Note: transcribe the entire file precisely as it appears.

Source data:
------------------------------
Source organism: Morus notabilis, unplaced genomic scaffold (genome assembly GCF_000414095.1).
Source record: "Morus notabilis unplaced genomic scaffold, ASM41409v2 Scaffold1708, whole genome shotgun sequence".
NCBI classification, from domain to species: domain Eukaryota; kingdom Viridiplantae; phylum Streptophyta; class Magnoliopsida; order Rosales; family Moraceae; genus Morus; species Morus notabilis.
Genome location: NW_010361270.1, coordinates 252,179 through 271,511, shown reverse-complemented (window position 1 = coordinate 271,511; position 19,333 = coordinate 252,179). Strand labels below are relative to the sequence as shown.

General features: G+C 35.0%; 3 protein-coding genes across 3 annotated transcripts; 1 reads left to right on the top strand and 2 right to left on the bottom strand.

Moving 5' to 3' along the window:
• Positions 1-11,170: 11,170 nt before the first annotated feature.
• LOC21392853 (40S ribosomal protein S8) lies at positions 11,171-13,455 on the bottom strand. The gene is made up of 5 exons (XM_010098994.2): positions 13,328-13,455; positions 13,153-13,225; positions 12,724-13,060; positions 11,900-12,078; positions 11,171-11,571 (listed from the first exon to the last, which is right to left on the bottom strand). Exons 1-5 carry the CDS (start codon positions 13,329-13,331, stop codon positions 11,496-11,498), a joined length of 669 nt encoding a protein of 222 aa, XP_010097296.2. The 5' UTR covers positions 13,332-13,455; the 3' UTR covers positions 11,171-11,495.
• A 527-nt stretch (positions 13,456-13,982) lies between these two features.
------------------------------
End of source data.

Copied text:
Source organism: Morus notabilis, unplaced genomic scaffold (genome assembly GCF_000414095.1).
Source record: "Morus notabilis unplaced genomic scaffold, ASM41409v2 Scaffold1708, whole genome shotgun sequence".
NCBI classification, from domain to species: domain Eukaryota; kingdom Viridiplantae; phylum Streptophyta; class Magnoliopsida; order Rosales; family Moraceae; genus Morus; species Morus notabilis.
Genome location: NW_010361270.1, coordinates 252,179 through 271,511, shown reverse-complemented (window position 1 = coordinate 271,511; position 19,333 = coordinate 252,179). Strand labels below are relative to the sequence as shown.

General features: G+C 35.0%; 3 protein-coding genes across 3 annotated transcripts; 1 reads left to right on the top strand and 2 right to left on the bottom strand.

Moving 5' to 3' along the window:
• Positions 1-11,170: 11,170 nt before the first annotated feature.
• LOC21392853 (40S ribosomal protein S8) lies at positions 11,171-13,455 on the bottom strand. The gene is made up of 5 exons (XM_010098994.2): positions 13,328-13,455; positions 13,153-13,225; positions 12,724-13,060; positions 11,900-12,078; positions 11,171-11,571 (listed from the first exon to the last, which is right to left on the bottom strand). Exons 1-5 carry the CDS (start codon positions 13,329-13,331, stop codon positions 11,496-11,498), a joined length of 669 nt encoding a protein of 222 aa, XP_010097296.2. The 5' UTR covers positions 13,332-13,455; the 3' UTR covers positions 11,171-11,495.
• A 527-nt stretch (positions 13,456-13,982) lies between these two features.